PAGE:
The Birth of a New Game Genre: MazeScroll Series
The Birth of a New Game Genre: MazeScroll Series
The MazeScroll Series creates a new game genre by introducing the pen & paper puzzle dice games for multiple players.
The MazeScroll Series creates a new game genre by introducing the pen & paper puzzle dice games for multiple players. Read more
About this project
PEN & PAPER PUZZLE GAMES REINVENTED (Meditative Puzzles for the Hyperactive World)
Are you old fashioned? Are you not ready to let go completely of the analog age and immerse yourself completely in the digital, virtual world? Do you love the pen and the paper? Do you like doodling? Do you like leaving a real mark behind? Then you are like me.
I love art and I love to doodle and I love pens and I love paper and I love pen & paper visual puzzles. And I want my cake and eat it too, so I created the MazeScroll Series, maze puzzle games that draw their inspiration from art. But more than that, MazeScrolls represent a new genre of games: the pen & paper dice games for multiple players.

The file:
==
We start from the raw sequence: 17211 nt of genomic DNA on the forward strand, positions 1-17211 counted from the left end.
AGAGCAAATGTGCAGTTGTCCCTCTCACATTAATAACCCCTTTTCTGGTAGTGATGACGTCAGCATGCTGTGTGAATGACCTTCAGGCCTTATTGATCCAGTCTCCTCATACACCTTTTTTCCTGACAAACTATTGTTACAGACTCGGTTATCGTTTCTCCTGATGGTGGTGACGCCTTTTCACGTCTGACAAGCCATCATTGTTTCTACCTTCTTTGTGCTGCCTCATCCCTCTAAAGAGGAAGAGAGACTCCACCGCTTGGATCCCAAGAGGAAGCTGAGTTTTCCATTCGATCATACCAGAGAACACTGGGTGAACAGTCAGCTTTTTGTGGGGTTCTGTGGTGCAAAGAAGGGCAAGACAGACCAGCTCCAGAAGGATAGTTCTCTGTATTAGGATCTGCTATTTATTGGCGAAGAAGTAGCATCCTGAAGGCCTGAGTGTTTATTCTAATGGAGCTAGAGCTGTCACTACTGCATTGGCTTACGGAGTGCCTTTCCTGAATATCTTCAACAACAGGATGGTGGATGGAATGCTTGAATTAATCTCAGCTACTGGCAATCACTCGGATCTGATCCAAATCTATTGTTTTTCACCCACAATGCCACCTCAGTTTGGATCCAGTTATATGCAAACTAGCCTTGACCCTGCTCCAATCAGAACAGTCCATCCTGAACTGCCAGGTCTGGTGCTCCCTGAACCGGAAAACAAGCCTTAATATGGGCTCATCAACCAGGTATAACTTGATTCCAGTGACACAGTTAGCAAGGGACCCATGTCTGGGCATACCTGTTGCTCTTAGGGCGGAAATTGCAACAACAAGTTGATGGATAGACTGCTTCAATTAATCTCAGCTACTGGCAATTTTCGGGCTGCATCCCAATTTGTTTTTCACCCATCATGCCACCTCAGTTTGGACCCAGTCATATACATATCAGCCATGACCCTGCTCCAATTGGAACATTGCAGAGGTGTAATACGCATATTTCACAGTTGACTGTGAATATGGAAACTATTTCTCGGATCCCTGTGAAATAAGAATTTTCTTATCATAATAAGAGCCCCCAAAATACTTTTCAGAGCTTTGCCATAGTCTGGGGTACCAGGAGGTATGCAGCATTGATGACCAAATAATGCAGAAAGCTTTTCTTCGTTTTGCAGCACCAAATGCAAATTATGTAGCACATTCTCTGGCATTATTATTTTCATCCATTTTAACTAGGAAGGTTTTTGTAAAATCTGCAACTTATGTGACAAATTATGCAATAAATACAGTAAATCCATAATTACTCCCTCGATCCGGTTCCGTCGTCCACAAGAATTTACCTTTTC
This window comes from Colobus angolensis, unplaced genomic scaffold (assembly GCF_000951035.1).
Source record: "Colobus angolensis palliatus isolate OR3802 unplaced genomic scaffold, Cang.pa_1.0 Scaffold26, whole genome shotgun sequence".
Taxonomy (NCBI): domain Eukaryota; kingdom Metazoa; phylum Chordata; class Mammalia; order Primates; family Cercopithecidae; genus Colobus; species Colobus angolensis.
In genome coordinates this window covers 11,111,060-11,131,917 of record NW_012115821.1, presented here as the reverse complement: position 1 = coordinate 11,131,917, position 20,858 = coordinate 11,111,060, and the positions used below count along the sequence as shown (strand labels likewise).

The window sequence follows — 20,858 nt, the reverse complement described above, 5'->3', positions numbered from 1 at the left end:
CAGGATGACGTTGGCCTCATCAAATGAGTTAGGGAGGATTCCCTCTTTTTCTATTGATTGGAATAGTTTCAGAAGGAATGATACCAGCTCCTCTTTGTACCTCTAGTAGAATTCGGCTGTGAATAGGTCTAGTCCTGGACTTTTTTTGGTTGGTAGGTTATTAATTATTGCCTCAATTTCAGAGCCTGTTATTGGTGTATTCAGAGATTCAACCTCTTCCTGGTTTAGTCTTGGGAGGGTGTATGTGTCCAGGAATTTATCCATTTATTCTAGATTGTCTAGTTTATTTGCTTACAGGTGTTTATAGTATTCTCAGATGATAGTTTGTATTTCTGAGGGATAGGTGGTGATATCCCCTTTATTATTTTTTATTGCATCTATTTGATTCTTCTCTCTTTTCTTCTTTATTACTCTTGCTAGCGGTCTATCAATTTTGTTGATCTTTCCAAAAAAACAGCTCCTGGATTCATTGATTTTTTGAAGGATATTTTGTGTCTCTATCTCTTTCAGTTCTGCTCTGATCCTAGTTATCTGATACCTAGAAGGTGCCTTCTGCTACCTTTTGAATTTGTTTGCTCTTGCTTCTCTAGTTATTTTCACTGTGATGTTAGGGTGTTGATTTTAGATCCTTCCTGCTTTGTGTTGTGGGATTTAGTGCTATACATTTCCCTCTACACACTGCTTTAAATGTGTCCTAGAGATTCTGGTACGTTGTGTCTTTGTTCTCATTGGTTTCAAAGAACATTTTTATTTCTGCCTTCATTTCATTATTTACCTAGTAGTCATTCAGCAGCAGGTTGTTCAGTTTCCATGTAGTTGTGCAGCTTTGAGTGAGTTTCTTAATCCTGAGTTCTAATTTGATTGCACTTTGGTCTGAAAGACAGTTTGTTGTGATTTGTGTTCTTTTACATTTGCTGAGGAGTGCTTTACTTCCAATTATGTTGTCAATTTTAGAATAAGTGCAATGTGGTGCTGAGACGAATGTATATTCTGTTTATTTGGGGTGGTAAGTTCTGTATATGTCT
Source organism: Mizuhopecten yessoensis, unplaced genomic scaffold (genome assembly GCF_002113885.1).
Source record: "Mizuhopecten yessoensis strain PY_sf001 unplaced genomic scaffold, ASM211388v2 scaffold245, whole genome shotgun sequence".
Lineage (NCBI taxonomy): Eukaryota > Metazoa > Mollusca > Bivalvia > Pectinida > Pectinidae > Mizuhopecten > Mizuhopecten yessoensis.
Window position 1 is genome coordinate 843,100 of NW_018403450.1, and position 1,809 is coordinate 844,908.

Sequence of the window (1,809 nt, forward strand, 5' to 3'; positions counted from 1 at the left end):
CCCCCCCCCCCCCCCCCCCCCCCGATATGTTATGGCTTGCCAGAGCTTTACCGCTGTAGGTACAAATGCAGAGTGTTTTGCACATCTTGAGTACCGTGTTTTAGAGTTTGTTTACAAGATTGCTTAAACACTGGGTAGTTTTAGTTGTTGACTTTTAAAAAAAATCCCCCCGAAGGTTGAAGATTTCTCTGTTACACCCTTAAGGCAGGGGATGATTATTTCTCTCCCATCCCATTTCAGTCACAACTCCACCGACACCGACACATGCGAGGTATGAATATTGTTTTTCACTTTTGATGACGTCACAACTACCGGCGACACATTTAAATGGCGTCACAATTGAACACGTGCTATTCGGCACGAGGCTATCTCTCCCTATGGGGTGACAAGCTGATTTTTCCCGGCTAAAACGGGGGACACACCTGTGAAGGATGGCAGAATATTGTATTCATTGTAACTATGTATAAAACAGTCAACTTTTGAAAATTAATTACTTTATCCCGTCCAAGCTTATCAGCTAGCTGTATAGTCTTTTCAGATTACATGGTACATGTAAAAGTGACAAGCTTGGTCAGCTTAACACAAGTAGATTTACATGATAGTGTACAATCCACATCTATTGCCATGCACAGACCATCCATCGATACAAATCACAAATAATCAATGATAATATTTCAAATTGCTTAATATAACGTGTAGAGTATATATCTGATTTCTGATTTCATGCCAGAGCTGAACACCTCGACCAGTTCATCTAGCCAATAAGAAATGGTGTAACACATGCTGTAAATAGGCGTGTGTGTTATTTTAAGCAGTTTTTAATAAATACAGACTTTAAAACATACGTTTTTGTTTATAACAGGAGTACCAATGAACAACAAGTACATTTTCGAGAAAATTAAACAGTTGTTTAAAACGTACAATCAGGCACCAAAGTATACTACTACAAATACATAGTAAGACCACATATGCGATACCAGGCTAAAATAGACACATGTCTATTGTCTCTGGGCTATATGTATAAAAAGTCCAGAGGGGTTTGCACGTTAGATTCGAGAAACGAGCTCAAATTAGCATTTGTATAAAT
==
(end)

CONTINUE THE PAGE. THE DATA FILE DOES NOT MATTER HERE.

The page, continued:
The MazeScroll Series is a group of maze puzzle games in the form of scrolls. They are art, they are maze puzzles, they are interactive art. But even better than that they are group interactive art because most of the MazeScrolls can be played by multiple players.
In one of my high-school classes, years and years back, My friend and I starter a picture together as a project for the class. We got a large sheet of paper and we both started doodling on it. After a few minutes, we rotated the paper, and added more doodles to it. At the end, we had an abstract image created by two people.
MazeScrolls are like that. You can color in the mazes, as you also solve the puzzle, with you friends or loved ones. This is what I call interactive art. Not because the art interacts with you (that would require digital technology) but because the art helps you to interactive with others.